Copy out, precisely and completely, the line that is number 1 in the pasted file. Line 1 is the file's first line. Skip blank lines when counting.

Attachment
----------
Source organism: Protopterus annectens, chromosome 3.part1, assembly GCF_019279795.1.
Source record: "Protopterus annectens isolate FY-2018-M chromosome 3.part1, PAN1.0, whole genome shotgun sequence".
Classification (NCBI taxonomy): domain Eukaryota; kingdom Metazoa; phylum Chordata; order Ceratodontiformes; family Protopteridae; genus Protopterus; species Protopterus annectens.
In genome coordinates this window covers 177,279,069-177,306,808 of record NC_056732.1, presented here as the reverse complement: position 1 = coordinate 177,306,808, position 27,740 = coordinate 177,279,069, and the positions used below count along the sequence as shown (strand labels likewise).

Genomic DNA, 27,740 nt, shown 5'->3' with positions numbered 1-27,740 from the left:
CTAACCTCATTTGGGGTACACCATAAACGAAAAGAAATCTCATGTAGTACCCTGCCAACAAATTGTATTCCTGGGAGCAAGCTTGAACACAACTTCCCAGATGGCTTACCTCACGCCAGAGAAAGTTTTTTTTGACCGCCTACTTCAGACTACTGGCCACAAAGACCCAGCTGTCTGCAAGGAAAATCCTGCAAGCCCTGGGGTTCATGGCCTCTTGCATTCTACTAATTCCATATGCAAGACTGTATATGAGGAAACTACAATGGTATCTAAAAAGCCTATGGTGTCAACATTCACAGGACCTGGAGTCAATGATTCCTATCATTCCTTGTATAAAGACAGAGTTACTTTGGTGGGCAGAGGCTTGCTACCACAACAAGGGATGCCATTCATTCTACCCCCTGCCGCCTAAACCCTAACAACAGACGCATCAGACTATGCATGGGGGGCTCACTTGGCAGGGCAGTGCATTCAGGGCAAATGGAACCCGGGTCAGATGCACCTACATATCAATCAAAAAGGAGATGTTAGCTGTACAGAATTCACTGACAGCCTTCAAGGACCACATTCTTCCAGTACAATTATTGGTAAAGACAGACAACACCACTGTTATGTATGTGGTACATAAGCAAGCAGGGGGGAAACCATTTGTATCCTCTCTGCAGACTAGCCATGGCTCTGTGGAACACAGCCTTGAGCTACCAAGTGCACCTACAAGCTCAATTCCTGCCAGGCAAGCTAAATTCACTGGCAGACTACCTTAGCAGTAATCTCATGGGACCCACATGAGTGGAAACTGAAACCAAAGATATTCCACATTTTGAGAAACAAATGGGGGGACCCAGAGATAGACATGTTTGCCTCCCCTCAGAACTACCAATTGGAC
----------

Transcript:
Source organism: Protopterus annectens, chromosome 3.part1, assembly GCF_019279795.1.